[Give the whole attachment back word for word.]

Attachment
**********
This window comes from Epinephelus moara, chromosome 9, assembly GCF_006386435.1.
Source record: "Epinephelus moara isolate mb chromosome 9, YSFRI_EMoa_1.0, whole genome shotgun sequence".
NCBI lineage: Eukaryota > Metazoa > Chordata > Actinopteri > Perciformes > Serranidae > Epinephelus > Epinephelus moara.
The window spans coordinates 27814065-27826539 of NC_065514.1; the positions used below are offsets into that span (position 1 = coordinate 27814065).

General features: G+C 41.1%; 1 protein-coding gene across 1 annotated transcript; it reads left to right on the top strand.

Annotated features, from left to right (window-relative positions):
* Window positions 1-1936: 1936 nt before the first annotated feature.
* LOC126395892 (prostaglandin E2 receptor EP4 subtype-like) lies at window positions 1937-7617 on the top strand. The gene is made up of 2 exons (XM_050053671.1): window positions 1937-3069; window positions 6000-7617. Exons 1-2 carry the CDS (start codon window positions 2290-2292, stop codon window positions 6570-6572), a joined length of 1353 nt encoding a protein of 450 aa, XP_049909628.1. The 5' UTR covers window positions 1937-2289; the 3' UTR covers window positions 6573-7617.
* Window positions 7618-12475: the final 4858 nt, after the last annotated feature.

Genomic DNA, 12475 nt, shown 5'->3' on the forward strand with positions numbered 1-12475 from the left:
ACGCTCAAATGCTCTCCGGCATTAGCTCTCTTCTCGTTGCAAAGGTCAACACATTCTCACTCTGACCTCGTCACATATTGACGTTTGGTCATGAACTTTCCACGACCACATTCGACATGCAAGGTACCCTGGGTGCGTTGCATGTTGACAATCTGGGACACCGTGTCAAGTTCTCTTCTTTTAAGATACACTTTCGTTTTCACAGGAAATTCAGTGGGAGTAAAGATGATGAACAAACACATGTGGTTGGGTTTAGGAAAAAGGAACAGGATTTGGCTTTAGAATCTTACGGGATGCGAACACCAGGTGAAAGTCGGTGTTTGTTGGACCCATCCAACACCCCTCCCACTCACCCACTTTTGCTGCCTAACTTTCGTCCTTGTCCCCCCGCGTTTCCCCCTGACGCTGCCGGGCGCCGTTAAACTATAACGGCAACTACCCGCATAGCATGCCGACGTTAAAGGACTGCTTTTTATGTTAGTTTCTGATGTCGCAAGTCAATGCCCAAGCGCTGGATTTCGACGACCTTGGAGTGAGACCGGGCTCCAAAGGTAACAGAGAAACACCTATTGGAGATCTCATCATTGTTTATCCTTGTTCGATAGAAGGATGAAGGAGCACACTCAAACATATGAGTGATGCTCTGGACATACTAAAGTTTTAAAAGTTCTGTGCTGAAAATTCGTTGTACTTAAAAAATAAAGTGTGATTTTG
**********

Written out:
This window comes from Epinephelus moara, chromosome 9, assembly GCF_006386435.1.
Source record: "Epinephelus moara isolate mb chromosome 9, YSFRI_EMoa_1.0, whole genome shotgun sequence".
NCBI lineage: Eukaryota > Metazoa > Chordata > Actinopteri > Perciformes > Serranidae > Epinephelus > Epinephelus moara.
The window spans coordinates 27814065-27826539 of NC_065514.1; the positions used below are offsets into that span (position 1 = coordinate 27814065).

General features: G+C 41.1%; 1 protein-coding gene across 1 annotated transcript; it reads left to right on the top strand.

Annotated features, from left to right (window-relative positions):
* Window positions 1-1936: 1936 nt before the first annotated feature.
* LOC126395892 (prostaglandin E2 receptor EP4 subtype-like) lies at window positions 1937-7617 on the top strand. The gene is made up of 2 exons (XM_050053671.1): window positions 1937-3069; window positions 6000-7617. Exons 1-2 carry the CDS (start codon window positions 2290-2292, stop codon window positions 6570-6572), a joined length of 1353 nt encoding a protein of 450 aa, XP_049909628.1. The 5' UTR covers window positions 1937-2289; the 3' UTR covers window positions 6573-7617.
* Window positions 7618-12475: the final 4858 nt, after the last annotated feature.

Genomic DNA, 12475 nt, shown 5'->3' on the forward strand with positions numbered 1-12475 from the left:
ACGCTCAAATGCTCTCCGGCATTAGCTCTCTTCTCGTTGCAAAGGTCAACACATTCTCACTCTGACCTCGTCACATATTGACGTTTGGTCATGAACTTTCCACGACCACATTCGACATGCAAGGTACCCTGGGTGCGTTGCATGTTGACAATCTGGGACACCGTGTCAAGTTCTCTTCTTTTAAGATACACTTTCGTTTTCACAGGAAATTCAGTGGGAGTAAAGATGATGAACAAACACATGTGGTTGGGTTTAGGAAAAAGGAACAGGATTTGGCTTTAGAATCTTACGGGATGCGAACACCAGGTGAAAGTCGGTGTTTGTTGGACCCATCCAACACCCCTCCCACTCACCCACTTTTGCTGCCTAACTTTCGTCCTTGTCCCCCCGCGTTTCCCCCTGACGCTGCCGGGCGCCGTTAAACTATAACGGCAACTACCCGCATAGCATGCCGACGTTAAAGGACTGCTTTTTATGTTAGTTTCTGATGTCGCAAGTCAATGCCCAAGCGCTGGATTTCGACGACCTTGGAGTGAGACCGGGCTCCAAAGGTAACAGAGAAACACCTATTGGAGATCTCATCATTGTTTATCCTTGTTCGATAGAAGGATGAAGGAGCACACTCAAACATATGAGTGATGCTCTGGACATACTAAAGTTTTAAAAGTTCTGTGCTGAAAATTCGTTGTACTTAAAAAATAAAGTGTGATTTTG